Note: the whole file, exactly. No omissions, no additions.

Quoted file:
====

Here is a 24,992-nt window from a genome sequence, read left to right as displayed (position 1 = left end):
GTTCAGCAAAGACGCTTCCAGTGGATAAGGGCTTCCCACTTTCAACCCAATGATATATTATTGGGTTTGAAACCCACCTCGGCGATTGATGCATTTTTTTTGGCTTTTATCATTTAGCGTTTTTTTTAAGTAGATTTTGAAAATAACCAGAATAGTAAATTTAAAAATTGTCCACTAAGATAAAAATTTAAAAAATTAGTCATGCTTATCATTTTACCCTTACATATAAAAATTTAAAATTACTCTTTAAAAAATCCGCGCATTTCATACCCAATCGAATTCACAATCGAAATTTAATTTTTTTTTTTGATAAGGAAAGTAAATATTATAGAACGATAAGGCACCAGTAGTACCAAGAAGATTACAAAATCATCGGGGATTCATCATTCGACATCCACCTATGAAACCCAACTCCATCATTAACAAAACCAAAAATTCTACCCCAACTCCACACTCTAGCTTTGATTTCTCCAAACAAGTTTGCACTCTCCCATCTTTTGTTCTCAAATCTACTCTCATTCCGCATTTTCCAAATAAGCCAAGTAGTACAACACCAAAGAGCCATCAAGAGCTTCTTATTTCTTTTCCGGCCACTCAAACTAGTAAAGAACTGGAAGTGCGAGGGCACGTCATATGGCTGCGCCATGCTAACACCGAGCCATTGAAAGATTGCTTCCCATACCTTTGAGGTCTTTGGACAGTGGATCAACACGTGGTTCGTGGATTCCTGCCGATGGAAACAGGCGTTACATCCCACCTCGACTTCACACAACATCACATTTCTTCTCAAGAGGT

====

Here is a 24,992-nt window from a genome sequence, read left to right as displayed (position 1 = left end):
GTTCAGCAAAGACGCTTCCAGTGGATAAGGGCTTCCCACTTTCAACCCAATGATATATTATTGGGTTTGAAACCCACCTCGGCGATTGATGCATTTTTTTTGGCTTTTATCATTTAGCGTTTTTTTTAAGTAGATTTTGAAAATAACCAGAATAGTAAATTTAAAAATTGTCCACTAAGATAAAAATTTAAAAAATTAGTCATGCTTATCATTTTACCCTTACATATAAAAATTTAAAATTACTCTTTAAAAAATCCGCGCATTTCATACCCAATCGAATTCACAATCGAAATTTAATTTTTTTTTTTGATAAGGAAAGTAAATATTATAGAACGATAAGGCACCAGTAGTACCAAGAAGATTACAAAATCATCGGGGATTCATCATTCGACATCCACCTATGAAACCCAACTCCATCATTAACAAAACCAAAAATTCTACCCCAACTCCACACTCTAGCTTTGATTTCTCCAAACAAGTTTGCACTCTCCCATCTTTTGTTCTCAAATCTACTCTCATTCCGCATTTTCCAAATAAGCCAAGTAGTACAACACCAAAGAGCCATCAAGAGCTTCTTATTTCTTTTCCGGCCACTCAAACTAGTAAAGAACTGGAAGTGCGAGGGCACGTCATATGGCTGCGCCATGCTAACACCGAGCCATTGAAAGATTGCTTCCCATACCTTTGAGGTCTTTGGACAGTGGATCAACACGTGGTTCGTGGATTCCTGCCGATGGAAACAGGCGTTACATCCCACCTCGACTTCACACAACATCACATTTCTTCTCAAGAGGT